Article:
So, there are times to go with your gut and times to listen to your gut, trust your gut instinct, all of those things, but there's also time for data. So, Albert Einstein, he said this – or at least this quote is attributed to him. It's tough with quotes like this, sometimes they get shared by different people. But we're going to call it Albert Einstein, says this: “Not everything that counts can be counted, and not everything that can be counted, counts.” It's kind of confusing, so let's break it down. He says, “Not everything that counts can be counted.” So, not everything that is important can actually be counted very well. Sometimes it's hard to measure customer satisfaction. And we know that it's possible, you can do surveys, etc, but you can't get everyone to answer the survey, and you can't get them to answer it honestly often. So, it is important to have customer satisfaction, but can you really count it well? Who knows? We try. So, “not everything that counts can be counted.” And then the last part, “not everything that can be counted, counts.” Now, that's probably the most important part is “not everything that can be counted, counts.” So, just because we can count it, doesn't mean that we should. It doesn't mean that we should even take the time to count it, in some cases. And then other cases, maybe we take the time to count it because it is so easy to gather. In our world of technology and data, data is so easy to gather. We can gather on the front end, we can put it into databases, we can use it 1000 different ways. But sometimes we get data overwhelmed, and sometimes we will take that data, and we will use it and skew it to fit whatever we're trying to prove. So, sometimes we'll have biases in the data and the way that we do it, so we have to be careful with that because it can cause us to make decisions that aren't best for us either. Or we can skew the data, like we were saying, to make it tell a story that may not necessarily be true. 

So, in this case, where he says “not everything that can be counted, counts,” I think it falls under that umbrella. Just because we can count something doesn't mean it's necessarily important. I remember in school people saying, “Correlation does not always equal causation,” or “does not always mean causation.” That's always stuck with me over the years, because often we'll be having discussions and making decisions in business, or heck, even at home or whatever, and we’ll say, “Oh, well, this happened and this happened at the same time, man, they are definitely correlated. This caused this.” It’s like, “Well, yeah, sample size of one, not enough.” That does not mean that this actually happened. Does it mean that it might have? Yeah, maybe. But let's find out. We can't just take that one instance or a couple of instances and assume that this is now true. So, “Correlation does not always equal causation.” So, we have to figure out what to do with our data. We need the data to make better decisions. We can't just rely on the data. Often, we try to do this, and there are applications for this; decision trees, we'll see those, we'll use those in business. We want to dummy things down to the point that we can't make a mistake. And so if we're talking about, yes, a customer service attendant at the front, and they need to be able to go, “If the customer asks this, then you say one of these two things. And if this happens, then you do one of these three things.” And you're going down the decision tree and it tells them exactly what to say. Now, hey, I have no problem with that, that can be very helpful in certain instances. But as a business leader, there's not typically a decision tree that can be used to be able to help you make the strategic and impactful decisions that come to your doorstep every single day.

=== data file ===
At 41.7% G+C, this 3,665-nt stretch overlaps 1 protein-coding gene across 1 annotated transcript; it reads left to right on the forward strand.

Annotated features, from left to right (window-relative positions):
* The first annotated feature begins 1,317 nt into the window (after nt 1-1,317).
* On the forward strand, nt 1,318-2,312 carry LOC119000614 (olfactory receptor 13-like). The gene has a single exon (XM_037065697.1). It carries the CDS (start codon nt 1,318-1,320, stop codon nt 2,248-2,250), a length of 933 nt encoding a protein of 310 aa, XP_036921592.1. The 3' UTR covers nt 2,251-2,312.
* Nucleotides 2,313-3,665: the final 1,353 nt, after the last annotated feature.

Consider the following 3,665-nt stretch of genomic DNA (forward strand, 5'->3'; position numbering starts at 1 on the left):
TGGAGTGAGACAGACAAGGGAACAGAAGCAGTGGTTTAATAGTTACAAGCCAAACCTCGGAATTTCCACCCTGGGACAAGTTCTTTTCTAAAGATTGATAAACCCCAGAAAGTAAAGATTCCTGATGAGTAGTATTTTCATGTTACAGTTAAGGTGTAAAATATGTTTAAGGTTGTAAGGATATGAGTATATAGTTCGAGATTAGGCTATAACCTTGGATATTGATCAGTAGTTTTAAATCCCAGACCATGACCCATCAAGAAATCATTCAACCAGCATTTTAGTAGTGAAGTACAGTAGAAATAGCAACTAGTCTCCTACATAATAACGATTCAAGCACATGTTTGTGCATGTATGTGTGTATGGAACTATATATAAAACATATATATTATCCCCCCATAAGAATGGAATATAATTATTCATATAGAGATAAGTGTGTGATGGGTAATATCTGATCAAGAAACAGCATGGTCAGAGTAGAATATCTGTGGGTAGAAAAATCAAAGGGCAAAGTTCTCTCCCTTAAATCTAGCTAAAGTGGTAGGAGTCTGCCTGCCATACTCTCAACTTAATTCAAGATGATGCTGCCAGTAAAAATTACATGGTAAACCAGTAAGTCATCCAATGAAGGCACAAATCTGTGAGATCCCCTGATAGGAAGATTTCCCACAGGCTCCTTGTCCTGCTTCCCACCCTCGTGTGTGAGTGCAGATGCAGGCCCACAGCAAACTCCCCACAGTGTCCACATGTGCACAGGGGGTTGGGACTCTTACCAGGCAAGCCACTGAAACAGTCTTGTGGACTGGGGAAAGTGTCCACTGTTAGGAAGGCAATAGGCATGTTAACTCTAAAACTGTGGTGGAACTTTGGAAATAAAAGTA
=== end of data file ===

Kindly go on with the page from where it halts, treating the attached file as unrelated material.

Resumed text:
So, there's a quote that I love here by Carly Fiorina. So, she is the former CEO of HP, Hewlett Packard, and she said this: “The goal is to turn data into information, and information into insight.” So, I love that because we're talking about data and how it's just out there. And we have to be able to put some form to the data so that we can actually know what we're looking at because data can mislead us, like we said, but it can also be an amazing thing that can help give us insight, but it has to be turned into information first, some conclusions must be drawn, and then we can use the information to make actual insights – make sure we're measuring the right things, make sure we're drawing the right conclusions. In previous episodes, we've talked about not being the smartest person in the room, and this is one of those cases where you don't want to be the smartest person in the room; you want to surround yourself with a team that is smarter than you, that knows more about the specific things that you're covering because they can take this data for you and distill it down. And you can have multiple different people that have insights that they can draw. So, that way they can help turn it into information for you, their insights become information for you. And then all of the information gathered together from your smart team – the people that are smarter than you with all of their individual pieces – you, as the leader, are able to take that data, take that information, and turn it into your specific insight, so that your decision that needs to be made because you are the leader, you make the ultimate decision, you are the one that gets to take all of the information, all of the data, take your insights, and make the decision.